Proof The Media Care More About Sleaze Than Substance

The big story this morning, despite the sputtering economy, painful unemployment, a presidential campaign, and multiple foreign wars, is of course, Anthony Weiner’s announcement that he is resigning from congress. The blatantly twisted priorities of the media were demonstrated when Democratic Leader Nancy Pelosi commenced a press conference and immediately stated that she would be talking about jobs and Medicare, and not Mr. Weiner. On hearing this, all three cable news networks cut away.

Just to recap, Weiner is a congressman from New York who is not a member of the Democratic leadership. He was caught up in a “scandal” that involved embarrassing and inappropriate personal communications on Twitter, but no illegality or sexual conduct. He was never accused of misuse of office and his constituents overwhelmingly support him and do not want him to resign.

Nevertheless, the media has hammered at this salacious triviality while underplaying far more important matters that the public wants and needs to know more about. And when offered an opportunity to engage a leader in the House of Representatives on issues critical to our nation, the press turned away as if it were a distraction.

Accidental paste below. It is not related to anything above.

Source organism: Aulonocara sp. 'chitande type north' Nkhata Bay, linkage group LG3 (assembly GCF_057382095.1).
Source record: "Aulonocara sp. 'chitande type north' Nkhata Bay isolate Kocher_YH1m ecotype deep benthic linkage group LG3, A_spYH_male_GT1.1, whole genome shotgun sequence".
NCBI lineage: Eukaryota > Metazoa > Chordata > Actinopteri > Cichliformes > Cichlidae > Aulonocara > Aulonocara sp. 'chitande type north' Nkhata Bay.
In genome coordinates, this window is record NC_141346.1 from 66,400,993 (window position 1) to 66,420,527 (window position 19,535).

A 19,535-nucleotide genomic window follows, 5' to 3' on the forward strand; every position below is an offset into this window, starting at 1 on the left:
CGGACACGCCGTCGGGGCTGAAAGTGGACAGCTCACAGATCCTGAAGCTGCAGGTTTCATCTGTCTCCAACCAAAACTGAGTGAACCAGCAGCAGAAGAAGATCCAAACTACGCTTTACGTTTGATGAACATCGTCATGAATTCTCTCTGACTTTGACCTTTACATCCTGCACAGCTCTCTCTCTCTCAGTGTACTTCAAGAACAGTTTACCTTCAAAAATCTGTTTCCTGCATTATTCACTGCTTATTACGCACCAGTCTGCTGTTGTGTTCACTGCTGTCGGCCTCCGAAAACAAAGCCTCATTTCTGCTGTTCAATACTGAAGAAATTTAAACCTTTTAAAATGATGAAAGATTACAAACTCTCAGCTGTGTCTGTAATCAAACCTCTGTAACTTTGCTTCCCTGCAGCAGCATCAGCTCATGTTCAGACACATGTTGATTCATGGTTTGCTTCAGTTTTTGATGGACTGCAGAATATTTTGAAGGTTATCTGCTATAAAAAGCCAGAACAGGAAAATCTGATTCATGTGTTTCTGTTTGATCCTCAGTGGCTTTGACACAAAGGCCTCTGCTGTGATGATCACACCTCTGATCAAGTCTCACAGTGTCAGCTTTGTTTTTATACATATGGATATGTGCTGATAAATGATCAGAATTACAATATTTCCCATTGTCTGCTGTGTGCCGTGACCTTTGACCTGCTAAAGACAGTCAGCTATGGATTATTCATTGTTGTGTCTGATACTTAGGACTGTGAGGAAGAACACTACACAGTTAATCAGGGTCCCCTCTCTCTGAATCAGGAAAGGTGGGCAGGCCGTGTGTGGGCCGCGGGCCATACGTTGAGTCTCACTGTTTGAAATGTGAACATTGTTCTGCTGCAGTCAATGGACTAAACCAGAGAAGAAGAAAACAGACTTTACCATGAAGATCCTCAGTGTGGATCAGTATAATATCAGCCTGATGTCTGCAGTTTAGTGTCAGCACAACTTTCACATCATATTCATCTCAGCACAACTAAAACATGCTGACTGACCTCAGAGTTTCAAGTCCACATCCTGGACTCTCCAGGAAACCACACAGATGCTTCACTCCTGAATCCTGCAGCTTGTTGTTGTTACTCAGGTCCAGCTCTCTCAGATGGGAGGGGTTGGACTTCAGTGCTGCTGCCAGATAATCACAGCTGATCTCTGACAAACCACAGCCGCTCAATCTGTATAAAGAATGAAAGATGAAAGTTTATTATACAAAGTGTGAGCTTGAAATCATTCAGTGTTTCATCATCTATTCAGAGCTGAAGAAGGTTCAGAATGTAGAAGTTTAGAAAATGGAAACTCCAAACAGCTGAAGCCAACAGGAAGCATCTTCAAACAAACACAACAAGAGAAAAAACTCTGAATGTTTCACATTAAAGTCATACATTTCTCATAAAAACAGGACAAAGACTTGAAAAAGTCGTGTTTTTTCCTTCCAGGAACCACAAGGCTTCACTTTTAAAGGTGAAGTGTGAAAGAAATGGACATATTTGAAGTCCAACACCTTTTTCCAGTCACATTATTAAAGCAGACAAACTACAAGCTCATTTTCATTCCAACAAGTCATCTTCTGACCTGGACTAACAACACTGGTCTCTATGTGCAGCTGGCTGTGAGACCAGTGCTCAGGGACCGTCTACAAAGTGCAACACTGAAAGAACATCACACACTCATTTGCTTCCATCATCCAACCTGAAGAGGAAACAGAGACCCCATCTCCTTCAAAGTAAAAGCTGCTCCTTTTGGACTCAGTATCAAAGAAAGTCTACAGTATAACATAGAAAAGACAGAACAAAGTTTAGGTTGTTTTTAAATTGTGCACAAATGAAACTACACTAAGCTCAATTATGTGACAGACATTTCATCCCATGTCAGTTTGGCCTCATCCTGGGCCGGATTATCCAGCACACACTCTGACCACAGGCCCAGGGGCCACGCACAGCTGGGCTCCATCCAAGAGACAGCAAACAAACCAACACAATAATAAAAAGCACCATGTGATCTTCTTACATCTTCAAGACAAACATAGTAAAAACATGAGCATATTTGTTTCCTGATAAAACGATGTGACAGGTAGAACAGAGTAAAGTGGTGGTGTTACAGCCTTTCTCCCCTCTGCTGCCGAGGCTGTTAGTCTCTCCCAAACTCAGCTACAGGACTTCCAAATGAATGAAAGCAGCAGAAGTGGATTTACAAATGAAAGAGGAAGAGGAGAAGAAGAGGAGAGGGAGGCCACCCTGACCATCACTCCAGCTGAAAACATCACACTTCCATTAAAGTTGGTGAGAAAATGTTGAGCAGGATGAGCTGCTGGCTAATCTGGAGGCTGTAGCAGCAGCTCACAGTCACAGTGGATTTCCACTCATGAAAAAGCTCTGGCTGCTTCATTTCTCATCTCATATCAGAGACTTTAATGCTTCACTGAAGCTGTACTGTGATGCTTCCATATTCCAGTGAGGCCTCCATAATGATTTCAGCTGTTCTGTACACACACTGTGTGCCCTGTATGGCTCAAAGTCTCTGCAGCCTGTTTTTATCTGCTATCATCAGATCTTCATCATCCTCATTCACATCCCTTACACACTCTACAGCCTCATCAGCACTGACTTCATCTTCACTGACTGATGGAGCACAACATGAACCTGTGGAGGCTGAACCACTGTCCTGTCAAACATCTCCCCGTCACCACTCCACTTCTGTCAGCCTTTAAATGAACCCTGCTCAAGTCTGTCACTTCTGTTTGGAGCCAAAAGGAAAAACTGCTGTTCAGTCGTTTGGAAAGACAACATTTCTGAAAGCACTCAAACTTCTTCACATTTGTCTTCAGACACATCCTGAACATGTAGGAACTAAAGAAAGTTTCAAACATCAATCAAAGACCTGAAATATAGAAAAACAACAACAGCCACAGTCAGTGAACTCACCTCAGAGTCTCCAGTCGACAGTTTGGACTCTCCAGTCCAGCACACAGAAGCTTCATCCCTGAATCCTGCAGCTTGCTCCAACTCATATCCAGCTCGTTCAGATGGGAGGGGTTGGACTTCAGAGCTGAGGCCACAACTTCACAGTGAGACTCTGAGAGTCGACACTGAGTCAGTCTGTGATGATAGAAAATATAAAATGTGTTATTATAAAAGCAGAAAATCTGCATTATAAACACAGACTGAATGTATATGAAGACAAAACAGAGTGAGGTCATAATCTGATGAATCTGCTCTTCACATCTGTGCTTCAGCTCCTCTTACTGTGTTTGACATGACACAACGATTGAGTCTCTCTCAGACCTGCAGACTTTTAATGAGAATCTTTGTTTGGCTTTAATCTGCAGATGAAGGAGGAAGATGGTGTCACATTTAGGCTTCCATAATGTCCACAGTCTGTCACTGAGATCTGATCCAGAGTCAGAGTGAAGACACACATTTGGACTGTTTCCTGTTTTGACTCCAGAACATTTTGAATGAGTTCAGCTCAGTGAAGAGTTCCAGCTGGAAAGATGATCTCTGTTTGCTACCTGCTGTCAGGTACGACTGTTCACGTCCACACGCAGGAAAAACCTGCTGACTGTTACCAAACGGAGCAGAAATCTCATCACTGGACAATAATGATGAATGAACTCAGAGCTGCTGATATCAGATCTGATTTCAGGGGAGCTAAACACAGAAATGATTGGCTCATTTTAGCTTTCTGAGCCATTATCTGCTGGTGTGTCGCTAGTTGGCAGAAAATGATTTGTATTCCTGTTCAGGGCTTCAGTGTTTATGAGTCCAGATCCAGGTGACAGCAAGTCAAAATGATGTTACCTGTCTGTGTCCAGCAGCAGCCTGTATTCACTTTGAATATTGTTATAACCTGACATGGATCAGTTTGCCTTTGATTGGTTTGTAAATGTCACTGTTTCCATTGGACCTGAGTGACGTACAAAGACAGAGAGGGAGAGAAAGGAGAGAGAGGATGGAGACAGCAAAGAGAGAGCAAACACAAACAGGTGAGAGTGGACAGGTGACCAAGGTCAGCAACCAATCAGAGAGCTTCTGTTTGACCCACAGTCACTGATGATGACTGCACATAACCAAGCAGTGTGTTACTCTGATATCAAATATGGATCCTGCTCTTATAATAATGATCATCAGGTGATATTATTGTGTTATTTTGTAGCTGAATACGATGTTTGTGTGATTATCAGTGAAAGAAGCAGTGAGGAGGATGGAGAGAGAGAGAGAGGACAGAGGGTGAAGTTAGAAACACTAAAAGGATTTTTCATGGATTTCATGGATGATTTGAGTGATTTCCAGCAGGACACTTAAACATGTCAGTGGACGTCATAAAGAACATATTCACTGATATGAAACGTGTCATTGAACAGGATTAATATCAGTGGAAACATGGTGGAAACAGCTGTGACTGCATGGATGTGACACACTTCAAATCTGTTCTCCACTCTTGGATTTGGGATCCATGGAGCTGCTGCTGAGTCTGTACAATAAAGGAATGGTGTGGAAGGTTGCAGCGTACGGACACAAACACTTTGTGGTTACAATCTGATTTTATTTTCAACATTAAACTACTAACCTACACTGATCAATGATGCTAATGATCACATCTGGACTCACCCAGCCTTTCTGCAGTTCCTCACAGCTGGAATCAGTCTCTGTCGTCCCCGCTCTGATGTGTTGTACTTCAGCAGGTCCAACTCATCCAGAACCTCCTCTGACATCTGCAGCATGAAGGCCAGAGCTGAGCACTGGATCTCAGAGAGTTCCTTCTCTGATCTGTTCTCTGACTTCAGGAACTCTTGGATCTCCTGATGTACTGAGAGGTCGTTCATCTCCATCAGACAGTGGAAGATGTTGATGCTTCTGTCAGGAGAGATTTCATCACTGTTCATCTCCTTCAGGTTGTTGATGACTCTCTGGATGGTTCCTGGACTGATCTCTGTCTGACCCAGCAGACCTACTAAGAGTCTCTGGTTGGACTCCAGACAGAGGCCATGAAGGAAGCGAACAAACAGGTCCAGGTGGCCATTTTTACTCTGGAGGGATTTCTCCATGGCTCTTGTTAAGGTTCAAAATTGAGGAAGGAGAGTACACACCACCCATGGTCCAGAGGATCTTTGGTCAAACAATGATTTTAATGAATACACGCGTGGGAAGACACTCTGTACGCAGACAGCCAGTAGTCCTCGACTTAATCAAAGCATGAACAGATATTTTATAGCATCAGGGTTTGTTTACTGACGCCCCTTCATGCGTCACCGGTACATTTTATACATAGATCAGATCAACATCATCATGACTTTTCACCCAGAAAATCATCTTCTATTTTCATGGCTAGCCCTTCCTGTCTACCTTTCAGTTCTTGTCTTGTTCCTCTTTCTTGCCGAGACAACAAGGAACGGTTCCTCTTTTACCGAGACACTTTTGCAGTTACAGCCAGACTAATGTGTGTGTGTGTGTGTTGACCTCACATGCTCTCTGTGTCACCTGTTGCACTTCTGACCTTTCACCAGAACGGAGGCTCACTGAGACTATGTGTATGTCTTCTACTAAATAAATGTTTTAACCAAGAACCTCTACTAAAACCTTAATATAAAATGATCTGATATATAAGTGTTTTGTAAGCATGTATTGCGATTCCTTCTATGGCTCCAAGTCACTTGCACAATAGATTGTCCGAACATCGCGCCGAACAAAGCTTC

To those who spin this story as being about lying and not about sex, please inform me as to when a scandal about lying ever produced this much attention from media. What’s more, if we are going to start ejecting politicians from office because they lied, we are going to have a nearly empty Capital Building. And for those who recognize that this is about sex or broader issues of morality, then let’s commence the calls for the resignations of Sen. David Vitter (R-LA) and Rep. Ken Calvert (R-CA), both of whom have been caught violating the law with prostitutes.

The Weiner announcement itself was turned into a circus by a heckler from the Howard Stern Show (whom Fox’s Martha MacCallum characterized as the “anger in the room”). But the embarrassment that is the American press corps is no less a clown act when you get down to it. Perhaps the Stern heckler is a poignant symbol of what the press has become.